Escaping from the logy meanderings in the netherworld of his previous album, A Period Of Transition, both the song “Wavelength,” and the entire album of the same name, seemed like a new beginning for Van Morrison in 1978.
The single would chart in the middle of the Billboard Top 100, but its power and glory tell us that something was amiss – album sales by that year had finally fully dwarfed singles sales. (The album Wavelength went gold in a mere 89 days.)
Where Transition is murky, and unfocused, the album and single “Wavelength” burn like laser beams, sharp, unapologetically pop-inflected, amorous, and filled with the lovable eccentricities that are Van’s trademarks.
“Wavelength” – Van’s return from wandering
The song opens with stylized sound effects mimicking an old-timey radio dial being turned and tuned into a distant signal. Slowly, the music comes to life with a bare acoustic guitar before it kicks into overdrive. Two lovers getting on the beam with one another and gliding across the airwaves of affection and affinity is the song’s loose motif. (Eventually another wave – one of nostalgia – zaps into the song to leave the listener to wonder whether the love connection is time present or time far past.)
Before the reminiscing, Van belts out some of his best Rock-N-Roll singing since “Jackie Wilson Said” and “Domino,” earlier in the decade.
You never let me down, no no
You never let me down, no no
When I’m down you always comfort me
When I’m lonely you see about me
You are ev’rywhere you’re ‘sposed to be
And I can get your station
When I need rejuvenation
The mood never wavers. Love sparkles are scattered everywhere, carried by a combination of Skiffle, sped-up Reggae licks, and old-fashioned good-time Rock. Van has always been a demanding bandleader and in the case of “Wavelength” you can sense that a fierce discipline has overcome the musicians. The work is capital T tight.
Of particular note is the zinging, joyous lead guitar of Bobby Tench, who had played previously with The Jeff Beck Group, Ginger Baker (once of Cream), and Freddie King. His concise solo at mid-song is uplifting, bending notes every which way while displaying a special adeptness at speed noodling. It is truly pleasurable.
Peter Bardens carts in a slightly out-of-place Moog synthesizer to the party, which almost threatens the otherwise euphoric ambience of the sound. Bardens is a real pro, however, so he manages, if barely, to steer away from turning “Wavelength” into a Prog Rock layer-cake smash up.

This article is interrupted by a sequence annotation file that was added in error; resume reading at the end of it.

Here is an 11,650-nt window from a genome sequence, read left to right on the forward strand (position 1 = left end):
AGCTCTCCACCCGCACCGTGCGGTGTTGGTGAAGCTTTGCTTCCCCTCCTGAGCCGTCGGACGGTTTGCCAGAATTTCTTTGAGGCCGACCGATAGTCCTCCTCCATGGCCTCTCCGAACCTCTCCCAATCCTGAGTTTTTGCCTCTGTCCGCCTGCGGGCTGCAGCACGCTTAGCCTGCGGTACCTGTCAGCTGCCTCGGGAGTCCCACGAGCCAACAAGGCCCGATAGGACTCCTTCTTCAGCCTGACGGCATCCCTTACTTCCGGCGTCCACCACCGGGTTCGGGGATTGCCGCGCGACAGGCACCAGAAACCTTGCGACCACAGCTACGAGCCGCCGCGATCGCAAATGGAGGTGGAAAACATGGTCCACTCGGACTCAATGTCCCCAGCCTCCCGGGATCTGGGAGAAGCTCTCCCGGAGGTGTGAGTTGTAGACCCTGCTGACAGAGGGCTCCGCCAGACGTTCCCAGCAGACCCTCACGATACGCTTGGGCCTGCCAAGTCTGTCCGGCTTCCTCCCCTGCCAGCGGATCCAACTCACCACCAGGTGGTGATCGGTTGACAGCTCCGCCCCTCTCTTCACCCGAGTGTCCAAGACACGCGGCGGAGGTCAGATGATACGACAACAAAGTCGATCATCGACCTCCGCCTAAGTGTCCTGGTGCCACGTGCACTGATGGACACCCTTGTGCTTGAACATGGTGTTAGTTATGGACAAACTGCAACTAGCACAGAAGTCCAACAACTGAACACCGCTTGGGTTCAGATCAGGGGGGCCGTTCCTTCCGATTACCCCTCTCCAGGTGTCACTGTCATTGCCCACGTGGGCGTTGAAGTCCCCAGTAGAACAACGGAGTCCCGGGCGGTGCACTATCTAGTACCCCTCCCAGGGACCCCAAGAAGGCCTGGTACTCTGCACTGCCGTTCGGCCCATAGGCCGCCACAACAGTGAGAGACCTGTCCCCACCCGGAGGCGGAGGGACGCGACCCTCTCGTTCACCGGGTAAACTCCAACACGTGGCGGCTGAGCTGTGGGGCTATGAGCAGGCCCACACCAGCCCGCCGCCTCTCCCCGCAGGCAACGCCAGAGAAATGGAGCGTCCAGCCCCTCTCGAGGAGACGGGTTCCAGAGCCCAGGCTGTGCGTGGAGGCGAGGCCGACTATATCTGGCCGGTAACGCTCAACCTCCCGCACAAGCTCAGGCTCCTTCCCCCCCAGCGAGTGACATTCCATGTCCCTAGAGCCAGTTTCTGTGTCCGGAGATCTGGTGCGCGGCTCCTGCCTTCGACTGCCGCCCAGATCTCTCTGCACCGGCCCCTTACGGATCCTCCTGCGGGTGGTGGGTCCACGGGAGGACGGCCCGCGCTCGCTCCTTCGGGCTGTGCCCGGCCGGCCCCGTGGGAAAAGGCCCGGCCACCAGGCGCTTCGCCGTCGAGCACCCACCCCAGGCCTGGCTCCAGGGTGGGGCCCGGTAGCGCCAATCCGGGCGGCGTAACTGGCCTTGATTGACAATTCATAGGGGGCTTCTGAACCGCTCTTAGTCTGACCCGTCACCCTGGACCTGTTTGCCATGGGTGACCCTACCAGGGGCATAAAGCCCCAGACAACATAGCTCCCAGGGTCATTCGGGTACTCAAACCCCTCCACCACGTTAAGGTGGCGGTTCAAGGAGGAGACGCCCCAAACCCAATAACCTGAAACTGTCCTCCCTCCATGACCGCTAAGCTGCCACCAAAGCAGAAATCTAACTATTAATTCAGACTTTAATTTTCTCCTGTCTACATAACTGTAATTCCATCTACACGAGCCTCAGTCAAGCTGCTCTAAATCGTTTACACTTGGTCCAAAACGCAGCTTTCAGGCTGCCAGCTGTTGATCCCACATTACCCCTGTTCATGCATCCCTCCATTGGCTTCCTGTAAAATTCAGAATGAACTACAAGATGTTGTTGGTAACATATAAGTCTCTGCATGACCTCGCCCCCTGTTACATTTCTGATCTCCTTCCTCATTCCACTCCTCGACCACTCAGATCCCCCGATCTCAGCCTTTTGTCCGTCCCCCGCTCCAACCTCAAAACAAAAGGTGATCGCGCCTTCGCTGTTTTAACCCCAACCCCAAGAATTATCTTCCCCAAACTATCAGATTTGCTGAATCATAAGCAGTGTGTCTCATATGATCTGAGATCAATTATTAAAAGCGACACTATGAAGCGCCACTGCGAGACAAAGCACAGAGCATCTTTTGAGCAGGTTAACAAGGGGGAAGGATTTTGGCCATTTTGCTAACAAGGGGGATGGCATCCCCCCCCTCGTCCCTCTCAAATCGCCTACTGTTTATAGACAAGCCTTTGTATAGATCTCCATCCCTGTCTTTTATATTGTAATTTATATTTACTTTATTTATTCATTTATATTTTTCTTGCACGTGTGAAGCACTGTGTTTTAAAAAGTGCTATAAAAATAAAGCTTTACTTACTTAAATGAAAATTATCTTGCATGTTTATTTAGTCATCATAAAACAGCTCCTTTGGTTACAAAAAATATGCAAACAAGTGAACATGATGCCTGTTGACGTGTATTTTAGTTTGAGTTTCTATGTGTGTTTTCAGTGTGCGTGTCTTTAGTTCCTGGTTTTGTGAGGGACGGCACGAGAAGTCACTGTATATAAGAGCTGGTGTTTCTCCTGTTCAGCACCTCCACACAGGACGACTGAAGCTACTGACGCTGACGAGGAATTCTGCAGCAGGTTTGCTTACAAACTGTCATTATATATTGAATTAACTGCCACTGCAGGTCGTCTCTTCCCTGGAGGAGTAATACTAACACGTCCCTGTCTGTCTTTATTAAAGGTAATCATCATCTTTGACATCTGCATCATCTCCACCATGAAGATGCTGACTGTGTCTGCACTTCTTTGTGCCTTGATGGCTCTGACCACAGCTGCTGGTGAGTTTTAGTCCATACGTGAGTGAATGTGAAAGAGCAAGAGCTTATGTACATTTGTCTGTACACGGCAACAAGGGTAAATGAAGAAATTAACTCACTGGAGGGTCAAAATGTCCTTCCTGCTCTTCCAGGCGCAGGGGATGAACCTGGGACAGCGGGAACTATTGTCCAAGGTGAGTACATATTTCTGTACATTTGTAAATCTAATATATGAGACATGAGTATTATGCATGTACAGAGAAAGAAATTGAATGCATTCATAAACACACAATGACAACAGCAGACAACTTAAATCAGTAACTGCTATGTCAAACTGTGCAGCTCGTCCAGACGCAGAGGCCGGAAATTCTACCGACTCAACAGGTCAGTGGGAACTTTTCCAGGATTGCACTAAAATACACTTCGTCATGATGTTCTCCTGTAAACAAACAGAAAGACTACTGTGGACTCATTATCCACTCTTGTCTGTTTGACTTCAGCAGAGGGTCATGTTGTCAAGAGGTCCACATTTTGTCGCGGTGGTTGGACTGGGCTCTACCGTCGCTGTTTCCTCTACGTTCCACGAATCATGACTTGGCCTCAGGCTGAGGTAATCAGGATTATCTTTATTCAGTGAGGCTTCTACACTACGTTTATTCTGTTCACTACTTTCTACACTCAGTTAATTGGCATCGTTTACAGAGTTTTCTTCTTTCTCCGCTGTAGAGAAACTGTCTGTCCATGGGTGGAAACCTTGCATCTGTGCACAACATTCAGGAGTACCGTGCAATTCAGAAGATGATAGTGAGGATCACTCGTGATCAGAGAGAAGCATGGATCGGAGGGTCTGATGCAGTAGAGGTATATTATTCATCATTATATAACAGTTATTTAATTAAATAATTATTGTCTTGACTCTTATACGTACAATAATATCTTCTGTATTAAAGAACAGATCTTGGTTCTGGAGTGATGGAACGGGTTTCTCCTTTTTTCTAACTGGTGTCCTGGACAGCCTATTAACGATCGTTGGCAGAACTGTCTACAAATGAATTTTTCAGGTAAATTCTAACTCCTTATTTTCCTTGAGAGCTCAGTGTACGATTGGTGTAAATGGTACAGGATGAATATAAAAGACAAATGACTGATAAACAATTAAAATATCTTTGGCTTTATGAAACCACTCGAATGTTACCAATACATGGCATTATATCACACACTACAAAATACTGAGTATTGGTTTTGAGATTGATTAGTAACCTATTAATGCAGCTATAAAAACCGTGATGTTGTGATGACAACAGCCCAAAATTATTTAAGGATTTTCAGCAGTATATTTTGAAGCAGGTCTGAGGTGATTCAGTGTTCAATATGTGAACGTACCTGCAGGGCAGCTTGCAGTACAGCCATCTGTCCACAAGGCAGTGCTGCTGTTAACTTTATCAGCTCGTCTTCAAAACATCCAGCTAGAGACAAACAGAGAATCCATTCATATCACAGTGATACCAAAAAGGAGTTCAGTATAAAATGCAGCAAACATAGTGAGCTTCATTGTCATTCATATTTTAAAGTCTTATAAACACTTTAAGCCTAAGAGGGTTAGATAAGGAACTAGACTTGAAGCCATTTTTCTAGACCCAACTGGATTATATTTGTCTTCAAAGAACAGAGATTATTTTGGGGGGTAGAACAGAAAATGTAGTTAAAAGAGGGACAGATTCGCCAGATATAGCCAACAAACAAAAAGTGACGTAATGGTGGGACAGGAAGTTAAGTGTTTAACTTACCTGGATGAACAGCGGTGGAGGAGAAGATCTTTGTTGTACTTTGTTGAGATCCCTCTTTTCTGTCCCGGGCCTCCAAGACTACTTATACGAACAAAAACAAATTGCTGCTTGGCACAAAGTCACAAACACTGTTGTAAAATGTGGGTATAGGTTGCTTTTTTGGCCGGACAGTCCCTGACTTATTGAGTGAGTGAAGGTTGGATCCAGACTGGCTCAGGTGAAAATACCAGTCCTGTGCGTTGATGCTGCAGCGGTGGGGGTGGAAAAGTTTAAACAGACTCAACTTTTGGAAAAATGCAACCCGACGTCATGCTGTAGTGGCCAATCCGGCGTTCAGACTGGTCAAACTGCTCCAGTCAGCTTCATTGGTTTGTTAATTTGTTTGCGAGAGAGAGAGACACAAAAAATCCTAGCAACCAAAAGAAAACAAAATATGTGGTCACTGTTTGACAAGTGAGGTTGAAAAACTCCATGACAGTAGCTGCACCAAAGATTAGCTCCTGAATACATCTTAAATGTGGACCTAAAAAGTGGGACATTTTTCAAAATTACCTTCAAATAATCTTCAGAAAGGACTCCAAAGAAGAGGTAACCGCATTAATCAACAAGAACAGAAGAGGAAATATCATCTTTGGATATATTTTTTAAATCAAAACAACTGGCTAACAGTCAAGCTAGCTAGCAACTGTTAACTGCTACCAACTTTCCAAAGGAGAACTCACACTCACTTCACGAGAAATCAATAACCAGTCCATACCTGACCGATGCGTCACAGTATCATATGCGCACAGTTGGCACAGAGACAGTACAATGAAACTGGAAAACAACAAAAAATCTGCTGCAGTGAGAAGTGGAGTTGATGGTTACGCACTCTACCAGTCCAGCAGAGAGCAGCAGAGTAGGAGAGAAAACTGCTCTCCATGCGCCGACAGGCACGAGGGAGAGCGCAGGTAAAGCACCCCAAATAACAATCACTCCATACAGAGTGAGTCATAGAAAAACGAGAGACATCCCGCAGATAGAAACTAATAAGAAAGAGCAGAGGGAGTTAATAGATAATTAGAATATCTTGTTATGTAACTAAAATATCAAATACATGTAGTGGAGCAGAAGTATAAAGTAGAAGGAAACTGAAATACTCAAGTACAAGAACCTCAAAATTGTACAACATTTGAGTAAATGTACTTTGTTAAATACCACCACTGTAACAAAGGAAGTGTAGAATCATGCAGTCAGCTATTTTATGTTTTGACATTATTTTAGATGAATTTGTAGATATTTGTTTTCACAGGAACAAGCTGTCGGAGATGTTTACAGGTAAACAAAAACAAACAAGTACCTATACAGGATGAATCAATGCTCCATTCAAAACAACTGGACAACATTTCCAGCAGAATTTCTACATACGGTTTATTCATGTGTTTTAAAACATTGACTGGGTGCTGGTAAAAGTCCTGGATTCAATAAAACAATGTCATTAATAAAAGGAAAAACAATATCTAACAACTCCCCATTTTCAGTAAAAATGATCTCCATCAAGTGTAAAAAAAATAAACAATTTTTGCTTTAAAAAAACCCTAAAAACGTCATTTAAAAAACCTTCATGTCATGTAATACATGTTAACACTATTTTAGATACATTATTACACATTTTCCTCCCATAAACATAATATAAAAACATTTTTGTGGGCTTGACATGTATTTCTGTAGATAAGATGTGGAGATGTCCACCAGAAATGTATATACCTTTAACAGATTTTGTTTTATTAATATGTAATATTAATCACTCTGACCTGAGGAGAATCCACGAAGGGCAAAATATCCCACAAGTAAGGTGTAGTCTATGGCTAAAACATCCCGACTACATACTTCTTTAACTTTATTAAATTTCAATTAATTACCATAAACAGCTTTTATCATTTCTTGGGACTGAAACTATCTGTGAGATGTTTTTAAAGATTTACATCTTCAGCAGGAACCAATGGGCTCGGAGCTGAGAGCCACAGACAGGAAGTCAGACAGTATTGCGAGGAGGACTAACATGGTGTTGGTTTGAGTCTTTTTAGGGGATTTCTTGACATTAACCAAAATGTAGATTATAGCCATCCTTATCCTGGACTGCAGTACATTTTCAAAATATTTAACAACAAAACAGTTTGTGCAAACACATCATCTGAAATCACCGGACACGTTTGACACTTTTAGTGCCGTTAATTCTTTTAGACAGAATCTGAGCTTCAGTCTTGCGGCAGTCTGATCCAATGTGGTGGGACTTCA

The arrangement might have been stronger if it relied more on Herbie Armstrong’s healthy Rock-N-Roll rhythm guitar, which is beautiful, but mixed back too far.
Aside from Mr. Van’s routinely great lead vocals, a few words of praise should be given to the female back-up singers on “Wavelength” who add a sweet Gospel choir air to the proceedings. Ginger Blake, Laura Creamer and Linda Dillard have enough backing credits to fill a small book.
Either on their own or in various combos, these women sang with Bob Seger & The Silver Bullet Band; Johnny Rivers; Glenn Campbell; recent incarnations of The Beach Boys; Roy Orbison on his original, early works; Billy Joel and Eric Clapton. Their voices are absolutely stunning.
Throw in Beatlesque hand-clapping, a touch of Motown, and a hint of “La Bamba” style riffing out in the distance, and you’ve got a killer hit.
“Wavelength” takes an interesting twist late in the song. Van recalls his younger days when he would tune into post-WWII, American-government-sponsored radio broadcasts that blanketed battle-weary parts of the planet:
During this meditation on influences – American music (for the VOA was part propaganda, part entertainment) – he tweaks the chorus to scan, “come back, baby, come back.” This is partly addressed to his own psyche and partly to the ephemeral girl of his dreams.
Van longs to hear his own “Brown Eyed Girl,” which he references:
Won’t you play that song again for me
About my lover, my lover in the grass
The lyrics to “Brown Eyed Girl” contain the exuberant, legendary lines that were once banned from the airwaves:
Cast my memory back there, Lord,
Sometimes I’m overcome thinking about
Making love in the green grass
Behind the stadium
“Wavelength” is a Rock-N-Roll jewel, perfectly cut, highly polished, gleaming back and forth through the dusky hallways of time and experience.
- Wavelength producer Mike Glossop has worked on 17 of Van Morrison’s albums. He has also worked on a dozen projects for British punk rockers and new wavers. He even produced for Frank Zappa.
- Beyond “Wavelength,” much of the album is a love letter and farewell to the United States, where Morrison had been living for ten years. It is where he became a star. The album feels American. Other songs on it include “Venice, U.S.A.”; “Santa Fe / Beautiful Obsession”; and “Take It Where You Find It,” which features lyrics like:
Men saw the stars at the edge of the sea
They thought great thoughts about liberty
- The refrain to the song is, Lost dreams and found dreams in America…